Wise and encouraging words from 1950 by way of a mighty fine bookshop on the left bank of the Seine.
Is constructive ambiguity, the practice of deliberately clouding the message to further your own ends, an acceptable let alone good thing?
The phrase is attributed to Henry Kissinger and the murkiness it denotes crops up regularly in diplomatic and business circles alike. You can make a case, as I’m sure Mr Kissinger did, for the benefits that flow from making yourself less, rather than more, clear during delicate negotiations. But I don’t buy it. I’m on the side of constructive clarity. It requires reasonable folk around the table and things of real value and interest to talk about, but that aside, it is a far better communication tactic than its mean-spirited cousin. One that genuinely brings people together, rather than setting them up as adversaries or, at best, sparring partners. One that’s bias is to get on and get good things done. One that moves everyone on in the right direction.
So, no matter how delicate the situation or nuanced the issues, let’s not just be constructive but also clear in all our communication.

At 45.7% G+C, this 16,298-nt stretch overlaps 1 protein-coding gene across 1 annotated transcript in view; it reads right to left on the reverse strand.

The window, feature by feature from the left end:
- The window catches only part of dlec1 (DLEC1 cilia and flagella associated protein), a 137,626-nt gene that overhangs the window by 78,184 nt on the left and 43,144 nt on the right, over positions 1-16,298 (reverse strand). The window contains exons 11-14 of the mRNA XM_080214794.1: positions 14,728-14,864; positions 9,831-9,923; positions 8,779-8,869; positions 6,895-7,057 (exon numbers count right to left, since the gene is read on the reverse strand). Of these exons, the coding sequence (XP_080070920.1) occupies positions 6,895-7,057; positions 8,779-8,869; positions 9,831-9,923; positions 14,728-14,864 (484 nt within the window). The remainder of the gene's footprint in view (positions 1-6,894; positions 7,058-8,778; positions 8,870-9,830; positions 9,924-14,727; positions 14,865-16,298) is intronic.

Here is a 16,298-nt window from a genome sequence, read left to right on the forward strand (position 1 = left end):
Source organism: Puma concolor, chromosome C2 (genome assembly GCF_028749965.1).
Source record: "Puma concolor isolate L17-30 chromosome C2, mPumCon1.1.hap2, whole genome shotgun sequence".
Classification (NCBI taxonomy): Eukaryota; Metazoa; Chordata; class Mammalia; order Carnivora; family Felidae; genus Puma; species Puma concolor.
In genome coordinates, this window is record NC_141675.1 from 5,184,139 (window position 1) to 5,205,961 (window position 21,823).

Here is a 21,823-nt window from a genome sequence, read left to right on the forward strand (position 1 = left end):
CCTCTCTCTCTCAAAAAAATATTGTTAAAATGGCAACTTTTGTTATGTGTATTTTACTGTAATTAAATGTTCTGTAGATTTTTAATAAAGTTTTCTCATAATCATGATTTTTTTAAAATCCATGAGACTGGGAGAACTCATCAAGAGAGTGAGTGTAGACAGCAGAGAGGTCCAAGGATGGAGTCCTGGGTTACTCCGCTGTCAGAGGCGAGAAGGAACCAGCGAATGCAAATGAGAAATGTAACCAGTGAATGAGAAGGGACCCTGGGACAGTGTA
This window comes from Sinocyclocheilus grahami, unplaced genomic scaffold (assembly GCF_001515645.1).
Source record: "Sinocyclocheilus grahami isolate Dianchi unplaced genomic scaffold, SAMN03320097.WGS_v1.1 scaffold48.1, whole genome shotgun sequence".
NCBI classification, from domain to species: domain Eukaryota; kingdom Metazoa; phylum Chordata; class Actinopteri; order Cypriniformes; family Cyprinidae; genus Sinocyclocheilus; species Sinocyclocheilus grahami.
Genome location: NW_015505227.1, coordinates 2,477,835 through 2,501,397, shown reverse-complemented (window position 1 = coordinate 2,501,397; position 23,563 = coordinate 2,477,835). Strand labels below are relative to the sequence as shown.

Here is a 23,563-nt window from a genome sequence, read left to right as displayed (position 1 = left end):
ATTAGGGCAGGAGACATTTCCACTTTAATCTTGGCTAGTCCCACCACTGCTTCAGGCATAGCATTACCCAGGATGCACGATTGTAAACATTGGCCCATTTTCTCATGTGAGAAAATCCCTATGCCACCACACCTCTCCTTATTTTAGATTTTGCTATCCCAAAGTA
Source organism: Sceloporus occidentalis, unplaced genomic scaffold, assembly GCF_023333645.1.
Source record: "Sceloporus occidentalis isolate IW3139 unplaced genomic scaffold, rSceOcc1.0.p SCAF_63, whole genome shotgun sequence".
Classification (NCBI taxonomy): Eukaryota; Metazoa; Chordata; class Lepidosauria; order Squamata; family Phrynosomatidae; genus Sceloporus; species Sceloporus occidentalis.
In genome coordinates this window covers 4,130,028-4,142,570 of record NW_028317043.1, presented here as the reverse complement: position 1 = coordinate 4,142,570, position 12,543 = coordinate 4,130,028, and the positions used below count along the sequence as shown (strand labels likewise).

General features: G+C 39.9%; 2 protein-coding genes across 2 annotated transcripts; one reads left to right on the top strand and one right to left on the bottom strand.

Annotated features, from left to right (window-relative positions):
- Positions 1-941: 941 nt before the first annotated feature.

I’m really pleased you can do the art-work for our new hits album. Here are 2 boxes of material you can use, and the record. In my short sweet experience, the more complicated the format of the album, e.g. more complex than just pages or fold-out, the more fxxxxx up the reproduction and agonising the delays. But, having said that, I leave it in your capable hands to do whatever you want………..and please write back saying how much money you would like.
Doubtless a Mr Al Steckler will contact you in New York, with any further information. He will probably look nervous and say “Hurry up” but take little notice.
Love, Mick Jagger.”
I’m really pleased you can do the work… Here is some background material… I trust you… Do whatever you think best – the perfect brief.
“It is true that there are rules of grammar and syntax, just as in music there are rules of harmony and counterpoint. But one can no more write good English than one can compose good music merely by keeping the rules…